Next month, Craig Ellingson will get to face the man he says took his son’s life three years ago.
He wasn’t so sure last week that he’d be able to look Trooper Anthony Piercy in the eye when he received punishment for his actions the day Brandon Ellingson drowned in handcuffs. But a judge rescheduled the hearing for mid-September so Ellingson can be there.
“I was happy to see that,” Ellingson said Tuesday. “I’m thinking about what I’m going to say.”
Piercy was scheduled to be sentenced at 3 p.m. Sept. 8 in Versailles, Mo. But earlier this month, Judge Roger Martin Prokes filed a motion to postpone the hearing to 4 p.m. or even a little after. If that had happened, Ellingson wouldn’t have been able to fly back to West Des Moines, Iowa, in time for a football game where a scoreboard would be dedicated in his son’s name.
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The Star wrote last week about the time conflict and reported that Special Prosecutor William Camm Seay planned to file a motion to reschedule. The sentencing will now be at 1 p.m. Sept. 19 in Versailles, according to Missouri’s electronic court database.
In late June, Piercy avoided an involuntary manslaughter trial by pleading guilty to a misdemeanor boating violation. On that charge of negligent operation of a vessel, Piercy faces up to six months in jail, a $500 fine or both. The special prosecutor can ask that Piercy be barred from law enforcement for life.
If the sentencing assessment report recommends more than probation for Piercy, his attorney has asked that the trooper be allowed to withdraw his guilty plea.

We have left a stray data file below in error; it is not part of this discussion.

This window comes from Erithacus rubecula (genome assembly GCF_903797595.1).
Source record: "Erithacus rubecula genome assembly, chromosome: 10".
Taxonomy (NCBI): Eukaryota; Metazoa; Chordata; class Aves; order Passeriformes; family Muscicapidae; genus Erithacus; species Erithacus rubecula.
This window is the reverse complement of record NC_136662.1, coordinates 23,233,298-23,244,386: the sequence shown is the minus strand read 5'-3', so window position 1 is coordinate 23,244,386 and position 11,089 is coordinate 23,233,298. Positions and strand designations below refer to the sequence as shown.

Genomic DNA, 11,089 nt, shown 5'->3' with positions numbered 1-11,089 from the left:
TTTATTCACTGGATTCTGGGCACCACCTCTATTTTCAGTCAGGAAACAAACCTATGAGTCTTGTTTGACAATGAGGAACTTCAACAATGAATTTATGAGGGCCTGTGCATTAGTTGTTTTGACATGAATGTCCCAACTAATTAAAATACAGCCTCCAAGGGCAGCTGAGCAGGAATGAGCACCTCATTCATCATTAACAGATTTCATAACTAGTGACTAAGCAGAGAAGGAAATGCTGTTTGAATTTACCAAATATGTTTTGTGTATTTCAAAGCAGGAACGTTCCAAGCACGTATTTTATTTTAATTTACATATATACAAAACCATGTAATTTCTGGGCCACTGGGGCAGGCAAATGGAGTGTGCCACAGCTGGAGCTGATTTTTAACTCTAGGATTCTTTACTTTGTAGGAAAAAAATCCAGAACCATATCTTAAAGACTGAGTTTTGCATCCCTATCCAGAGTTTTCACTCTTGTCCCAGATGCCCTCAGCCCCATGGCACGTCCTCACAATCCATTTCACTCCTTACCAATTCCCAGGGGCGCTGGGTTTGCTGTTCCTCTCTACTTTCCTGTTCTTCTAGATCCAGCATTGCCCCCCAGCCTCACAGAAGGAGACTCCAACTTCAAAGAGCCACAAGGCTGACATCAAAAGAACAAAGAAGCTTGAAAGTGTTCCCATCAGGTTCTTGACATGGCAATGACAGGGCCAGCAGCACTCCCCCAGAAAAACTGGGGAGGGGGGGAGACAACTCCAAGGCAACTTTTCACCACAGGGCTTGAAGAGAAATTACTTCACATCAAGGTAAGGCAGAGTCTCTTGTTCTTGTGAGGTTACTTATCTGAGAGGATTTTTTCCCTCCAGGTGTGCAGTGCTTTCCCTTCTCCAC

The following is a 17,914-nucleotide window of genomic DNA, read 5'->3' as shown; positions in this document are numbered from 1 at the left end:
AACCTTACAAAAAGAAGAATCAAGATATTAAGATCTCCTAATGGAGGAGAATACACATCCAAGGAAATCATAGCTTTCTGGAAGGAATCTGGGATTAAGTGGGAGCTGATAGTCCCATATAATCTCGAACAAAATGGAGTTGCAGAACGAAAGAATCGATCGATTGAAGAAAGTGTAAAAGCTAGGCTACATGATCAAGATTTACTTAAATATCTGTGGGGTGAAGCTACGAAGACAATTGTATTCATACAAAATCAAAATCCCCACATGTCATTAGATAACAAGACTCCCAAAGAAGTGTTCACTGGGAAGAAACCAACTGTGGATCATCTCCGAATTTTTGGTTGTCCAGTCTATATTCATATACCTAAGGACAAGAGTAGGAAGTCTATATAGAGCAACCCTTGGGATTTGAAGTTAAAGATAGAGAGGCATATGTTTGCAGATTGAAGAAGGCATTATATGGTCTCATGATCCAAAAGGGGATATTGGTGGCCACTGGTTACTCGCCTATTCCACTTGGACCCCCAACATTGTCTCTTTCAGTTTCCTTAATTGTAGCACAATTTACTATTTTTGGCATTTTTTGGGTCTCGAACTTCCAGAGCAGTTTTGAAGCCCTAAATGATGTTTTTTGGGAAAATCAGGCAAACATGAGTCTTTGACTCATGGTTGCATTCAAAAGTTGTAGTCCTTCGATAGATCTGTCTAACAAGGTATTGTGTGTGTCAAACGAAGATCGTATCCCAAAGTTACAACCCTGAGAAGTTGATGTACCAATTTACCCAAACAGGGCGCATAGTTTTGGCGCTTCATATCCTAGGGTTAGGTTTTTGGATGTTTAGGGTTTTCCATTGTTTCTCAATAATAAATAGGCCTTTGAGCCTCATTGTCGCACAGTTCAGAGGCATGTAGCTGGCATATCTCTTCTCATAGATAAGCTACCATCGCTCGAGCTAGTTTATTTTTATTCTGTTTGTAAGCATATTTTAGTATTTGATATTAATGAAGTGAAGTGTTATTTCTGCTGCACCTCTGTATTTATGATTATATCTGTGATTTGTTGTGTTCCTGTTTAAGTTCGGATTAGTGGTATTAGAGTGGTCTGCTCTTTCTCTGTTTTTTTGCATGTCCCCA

Piercy pulled over Brandon Ellingson, 20, on May 31, 2014, on the Lake of the Ozarks for suspicion of boating while intoxicated. During the stop, Piercy handcuffed the Iowa man’s hands behind his back. Witnesses told authorities that the trooper then stuffed an already-buckled life vest — the wrong one for a handcuffed person — over Ellingson’s head.
On the way to a field office for more testing, Piercy traveled at speeds of up to 46 mph. At one point, after the boat hit a wave, Ellingson was ejected, and his improperly secured life vest soon came off. Piercy eventually jumped in to try to save him, but couldn’t.
Late last year, the family received a $9 million settlement from the state and earlier won a lawsuit over records. A judge in that case ruled that the patrol knowingly and purposely violated the Sunshine Law by not handing over some information or delaying the release of other documents.
When Piercy pleaded guilty in late June, Ellingson’s father said he wanted the opportunity to speak directly to the trooper. Whatever happens next month, Ellingson’s family won’t view it as justice.
But they also feared they wouldn’t get a fair trial in the small town where Piercy lived and was on the school board at the time he was charged in December 2015.
“There’s no amount of justice that he’s going to get that is worth what he did to Brandon,” Ellingson said Tuesday. “Whatever they give him would never be enough. He took my son from me, from Sherry (Brandon’s mom) and my daughter, and all his friends and my mom. You can’t put a value on that.”